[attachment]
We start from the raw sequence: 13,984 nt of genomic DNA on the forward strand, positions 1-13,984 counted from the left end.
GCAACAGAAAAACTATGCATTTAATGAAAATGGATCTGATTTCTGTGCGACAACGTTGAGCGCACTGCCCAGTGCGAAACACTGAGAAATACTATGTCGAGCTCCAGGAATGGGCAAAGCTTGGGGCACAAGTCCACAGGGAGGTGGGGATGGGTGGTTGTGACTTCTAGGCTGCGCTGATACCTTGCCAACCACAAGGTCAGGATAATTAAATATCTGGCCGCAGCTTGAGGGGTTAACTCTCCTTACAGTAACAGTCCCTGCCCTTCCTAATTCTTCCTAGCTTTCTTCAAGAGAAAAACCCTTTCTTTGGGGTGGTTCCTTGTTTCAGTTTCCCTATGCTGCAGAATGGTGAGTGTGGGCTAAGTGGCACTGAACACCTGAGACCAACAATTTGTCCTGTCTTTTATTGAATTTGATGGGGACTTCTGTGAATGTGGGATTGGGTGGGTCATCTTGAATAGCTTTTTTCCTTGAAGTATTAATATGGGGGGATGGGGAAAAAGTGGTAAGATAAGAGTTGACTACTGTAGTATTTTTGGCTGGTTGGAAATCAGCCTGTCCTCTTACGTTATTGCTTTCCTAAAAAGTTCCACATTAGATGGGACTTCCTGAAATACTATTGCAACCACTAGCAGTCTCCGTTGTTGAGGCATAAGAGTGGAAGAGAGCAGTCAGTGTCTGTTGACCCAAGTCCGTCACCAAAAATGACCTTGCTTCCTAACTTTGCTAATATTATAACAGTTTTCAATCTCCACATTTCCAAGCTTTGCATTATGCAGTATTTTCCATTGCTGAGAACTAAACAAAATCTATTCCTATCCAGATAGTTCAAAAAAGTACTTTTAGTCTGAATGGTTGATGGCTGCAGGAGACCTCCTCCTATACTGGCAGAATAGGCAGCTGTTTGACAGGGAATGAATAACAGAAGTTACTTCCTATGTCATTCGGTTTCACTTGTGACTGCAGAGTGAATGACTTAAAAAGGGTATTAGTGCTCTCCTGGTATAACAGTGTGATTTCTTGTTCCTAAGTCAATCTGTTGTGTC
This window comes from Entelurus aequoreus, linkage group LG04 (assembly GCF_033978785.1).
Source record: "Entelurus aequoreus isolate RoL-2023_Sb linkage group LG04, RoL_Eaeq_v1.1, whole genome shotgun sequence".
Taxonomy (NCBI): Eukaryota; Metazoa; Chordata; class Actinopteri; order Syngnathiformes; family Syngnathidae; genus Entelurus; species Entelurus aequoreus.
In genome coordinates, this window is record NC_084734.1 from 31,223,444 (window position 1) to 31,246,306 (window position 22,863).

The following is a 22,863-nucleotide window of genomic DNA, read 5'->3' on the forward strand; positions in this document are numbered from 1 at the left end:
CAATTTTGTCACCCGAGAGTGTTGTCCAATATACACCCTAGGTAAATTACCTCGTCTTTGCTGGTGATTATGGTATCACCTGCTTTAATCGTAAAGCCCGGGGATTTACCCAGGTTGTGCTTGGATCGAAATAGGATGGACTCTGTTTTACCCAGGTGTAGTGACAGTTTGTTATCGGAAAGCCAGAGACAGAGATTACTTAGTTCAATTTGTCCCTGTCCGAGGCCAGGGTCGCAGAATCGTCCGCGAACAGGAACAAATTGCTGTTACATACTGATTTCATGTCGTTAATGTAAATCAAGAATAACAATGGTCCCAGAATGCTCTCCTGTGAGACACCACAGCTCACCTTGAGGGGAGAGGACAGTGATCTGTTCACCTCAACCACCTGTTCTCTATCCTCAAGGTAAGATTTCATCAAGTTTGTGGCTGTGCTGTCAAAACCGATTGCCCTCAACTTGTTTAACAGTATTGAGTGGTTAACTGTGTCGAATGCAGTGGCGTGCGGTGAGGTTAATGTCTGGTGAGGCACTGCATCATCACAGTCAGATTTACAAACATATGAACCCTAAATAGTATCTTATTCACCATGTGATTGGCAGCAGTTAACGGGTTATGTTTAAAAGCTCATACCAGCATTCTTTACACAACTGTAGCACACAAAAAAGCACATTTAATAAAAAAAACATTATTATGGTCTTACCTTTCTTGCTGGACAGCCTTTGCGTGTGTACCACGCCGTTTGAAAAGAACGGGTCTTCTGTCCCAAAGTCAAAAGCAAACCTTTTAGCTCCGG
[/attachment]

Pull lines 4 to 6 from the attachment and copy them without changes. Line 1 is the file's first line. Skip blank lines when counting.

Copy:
Source record: "Entelurus aequoreus isolate RoL-2023_Sb linkage group LG04, RoL_Eaeq_v1.1, whole genome shotgun sequence".
Taxonomy (NCBI): Eukaryota; Metazoa; Chordata; class Actinopteri; order Syngnathiformes; family Syngnathidae; genus Entelurus; species Entelurus aequoreus.
In genome coordinates, this window is record NC_084734.1 from 31,223,444 (window position 1) to 31,246,306 (window position 22,863).